European Council President Donald Tusk holds a letter signed by UK Prime Minister Theresa May starting the clock on Brexit (AP Photo/Olivier Matthys)
European Council President Donald Tusk holds a letter signed by UK Prime Minister Theresa May starting the clock on Brexit (AP Photo/Olivier Matthys)

The Ides of March have come and gone. With a hand-delivered letter to Brussels, Prime Minister Theresa May has served notice under article 50 of the Treaty on European Union (TEU) of Britain’s intention to withdraw. “Thank you and goodbye” was the simple reply of Donald Tusk, the president of the European Council who received the historic missive and will now convene a summit of EU leaders on April 29 to adopt guidelines for Brexit negotiations that are expected to last up to two years.

The Dutch elections with their ugly increase in support for an anti-immigrant party were held on the Ides of March. France will vote on April 24 and May 7. The Germans will vote on September 24. To make another Shakespearean analogy: “The sword is drawn and all is on the hazard.” The European Union is at risk. The single market is at risk. The right of free movement of EU citizens is at risk. Democracy itself, as practised over the last 50 years in a number of EU countries, is at risk. To add to the general disquiet, the US Secretary of Commerce has called for the renegotiation of NAFTA and respect for the European Union appears to be very low in the US administration.

What does this all mean for Canada? Unfortunately, a great deal. Potentially, many of the basic tenets of global economic governance on which Canada has relied are under challenge and may be upset.

It goes without saying that Canada–US relations are fundamental to Canada’s economic security. But the relationship with Europe matters very much as well. If the foundations of the European Union are shaken, or even if only the UK-EU relationship is seriously upset, there could be serious consequences for Canada.

Ottawa has just signed the Canada-EU Comprehensive Economic and Trade Agreement (CETA) and it will shortly be in force. CETA is a major achievement for Canada. One of the most ambitious regional trade agreements ever signed between two parties, it lowers tariffs and other non-tariff barriers on a very wide range of Canadian goods. CETA also opens doors that were previously shut to Canadian services in the European Union. Canada has made reciprocal commitments to European goods and services in our markets, which will be to the advantage of Canadian consumers. CETA also contains extensive provisions on the development of common approaches to regulatory harmonization and cooperation, while also containing broader protections of the right of each party to regulate their economies while protecting labour standards, public health, the environment and human rights. Intellectual property protections are also, and sometimes controversially, subject to further protection. The chapter on foreign investment protection contains some of the most extensive guarantees of the right to regulate by rewriting many of the traditional substantive standards of treatment and adding many new procedural guarantees, including the substitution of a standing tribunal for traditional arbitration.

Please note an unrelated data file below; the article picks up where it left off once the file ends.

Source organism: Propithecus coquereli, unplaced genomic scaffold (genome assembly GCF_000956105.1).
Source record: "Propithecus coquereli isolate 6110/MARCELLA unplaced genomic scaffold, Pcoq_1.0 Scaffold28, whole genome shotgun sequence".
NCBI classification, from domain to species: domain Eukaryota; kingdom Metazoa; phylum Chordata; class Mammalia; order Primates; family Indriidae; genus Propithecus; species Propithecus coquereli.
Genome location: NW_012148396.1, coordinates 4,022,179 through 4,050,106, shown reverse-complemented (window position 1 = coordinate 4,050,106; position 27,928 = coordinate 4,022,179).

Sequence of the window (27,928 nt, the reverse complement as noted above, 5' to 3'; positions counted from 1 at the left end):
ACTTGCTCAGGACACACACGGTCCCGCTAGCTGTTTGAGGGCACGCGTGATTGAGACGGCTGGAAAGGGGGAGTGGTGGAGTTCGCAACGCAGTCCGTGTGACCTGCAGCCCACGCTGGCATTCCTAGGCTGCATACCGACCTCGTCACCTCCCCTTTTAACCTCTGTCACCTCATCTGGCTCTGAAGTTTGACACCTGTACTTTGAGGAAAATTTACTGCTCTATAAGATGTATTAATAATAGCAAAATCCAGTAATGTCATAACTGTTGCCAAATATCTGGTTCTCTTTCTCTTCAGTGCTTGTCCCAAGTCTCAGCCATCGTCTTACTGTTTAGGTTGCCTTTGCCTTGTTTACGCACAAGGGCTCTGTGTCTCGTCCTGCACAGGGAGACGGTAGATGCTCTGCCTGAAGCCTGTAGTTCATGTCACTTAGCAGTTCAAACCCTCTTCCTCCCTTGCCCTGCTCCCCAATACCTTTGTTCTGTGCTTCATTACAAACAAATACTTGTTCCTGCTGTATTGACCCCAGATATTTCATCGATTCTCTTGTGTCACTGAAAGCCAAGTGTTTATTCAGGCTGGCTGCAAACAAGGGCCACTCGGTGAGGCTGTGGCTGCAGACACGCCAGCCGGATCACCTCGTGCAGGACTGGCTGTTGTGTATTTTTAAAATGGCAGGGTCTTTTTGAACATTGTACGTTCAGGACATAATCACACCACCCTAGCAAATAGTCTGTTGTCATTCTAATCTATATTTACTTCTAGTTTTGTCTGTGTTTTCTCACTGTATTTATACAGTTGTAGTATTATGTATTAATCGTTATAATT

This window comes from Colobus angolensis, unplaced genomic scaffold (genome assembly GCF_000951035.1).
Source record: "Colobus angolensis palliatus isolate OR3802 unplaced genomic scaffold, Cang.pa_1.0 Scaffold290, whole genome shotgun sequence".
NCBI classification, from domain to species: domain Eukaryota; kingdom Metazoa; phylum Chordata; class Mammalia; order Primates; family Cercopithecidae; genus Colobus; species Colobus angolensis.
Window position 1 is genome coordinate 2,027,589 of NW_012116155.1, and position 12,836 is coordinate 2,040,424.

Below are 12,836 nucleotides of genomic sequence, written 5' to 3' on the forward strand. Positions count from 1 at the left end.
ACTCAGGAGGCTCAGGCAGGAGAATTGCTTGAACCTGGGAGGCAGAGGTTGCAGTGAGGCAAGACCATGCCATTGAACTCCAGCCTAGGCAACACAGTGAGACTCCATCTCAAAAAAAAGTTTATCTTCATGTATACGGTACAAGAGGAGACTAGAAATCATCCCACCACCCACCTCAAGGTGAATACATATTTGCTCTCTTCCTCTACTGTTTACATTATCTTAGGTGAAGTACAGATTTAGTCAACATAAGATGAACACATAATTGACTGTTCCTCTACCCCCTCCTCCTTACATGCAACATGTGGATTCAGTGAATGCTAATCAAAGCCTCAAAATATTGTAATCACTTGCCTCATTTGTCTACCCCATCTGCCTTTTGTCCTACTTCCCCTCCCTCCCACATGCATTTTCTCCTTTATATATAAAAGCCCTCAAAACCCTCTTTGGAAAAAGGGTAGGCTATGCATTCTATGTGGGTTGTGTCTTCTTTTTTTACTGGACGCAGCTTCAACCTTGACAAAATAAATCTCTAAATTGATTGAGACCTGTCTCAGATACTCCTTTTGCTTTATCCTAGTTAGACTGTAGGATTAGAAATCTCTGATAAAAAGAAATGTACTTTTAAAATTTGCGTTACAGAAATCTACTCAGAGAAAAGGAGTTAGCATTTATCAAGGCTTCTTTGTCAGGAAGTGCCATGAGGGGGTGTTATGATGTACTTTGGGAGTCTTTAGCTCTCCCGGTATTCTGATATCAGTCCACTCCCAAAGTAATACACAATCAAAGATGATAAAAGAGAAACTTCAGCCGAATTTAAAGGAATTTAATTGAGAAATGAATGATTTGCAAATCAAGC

Yet CETA will only come into force on a provisional basis. The opposition of agricultural interests and fears of investor protections in a wider group in Belgium and possibly in other EU countries led to the political decision to treat CETA as a “mixed agreement” requiring the formal ratification of all 28 EU members — a process that will take several years. At least some politicians in Belgium are on record as believing that they can stop the process of long-term entry into force by refusing to ratify CETA. Whether this view is shared by the 27 other members is unknown but it should be a cause for concern in Ottawa.       

More pressing still for Canada is the potential fallout from Brexit: the withdrawal of the United Kingdom from the European Union. Apart from its obvious historical and constitutional ties, Canada still has a close economic relationship with the United Kingdom, which is Canada’s largest single export market in the European Union and our second import partner in the European Union after Germany. If the United Kingdom is actually leaving the European Union, both parties have to prepare for the event very carefully in order to preserve these close economic ties. Currently, the government of Prime Minister May appears committed to a so-called “hard” Brexit, which will involve the United Kingdom not just formally quitting the European Union but also abandoning the formal guarantees of free movement of goods, persons, services and capital that comprise the essence of the “internal market.” If Britain no longer enjoys these guarantees to the internal EU market, its position as a source and destination for Canadian goods and services will have to be reconsidered by Canada. Britain outside the internal market may be a less interesting place with which to do business. Fortunately, at this point nothing is certain; many matters are merely the subject of speculation and the UK government is certainly committed to seeking a new and positive relationship with the European Union. But neither Canada nor Britain can ignore this potential change of status.

In preparation for UK withdrawal from the European Union, the Canadian and UK governments must review all existing legal relationships and rebuild those that will no longer exist after Brexit. Many of the treaty relationships that used to exist between Canada and the United Kingdom no longer exist and have been replaced by agreements made by the European Union. If the UK government follows the positions set out in the White Paper on Brexit, issued in February 2017, it will have to redefine its position in vast areas of international trade law. The United Kingdom does not have a customs tariff. This will have to be negotiated, first with the European Union, but also with Canada and the rest of the world at the World Trade Organization (WTO).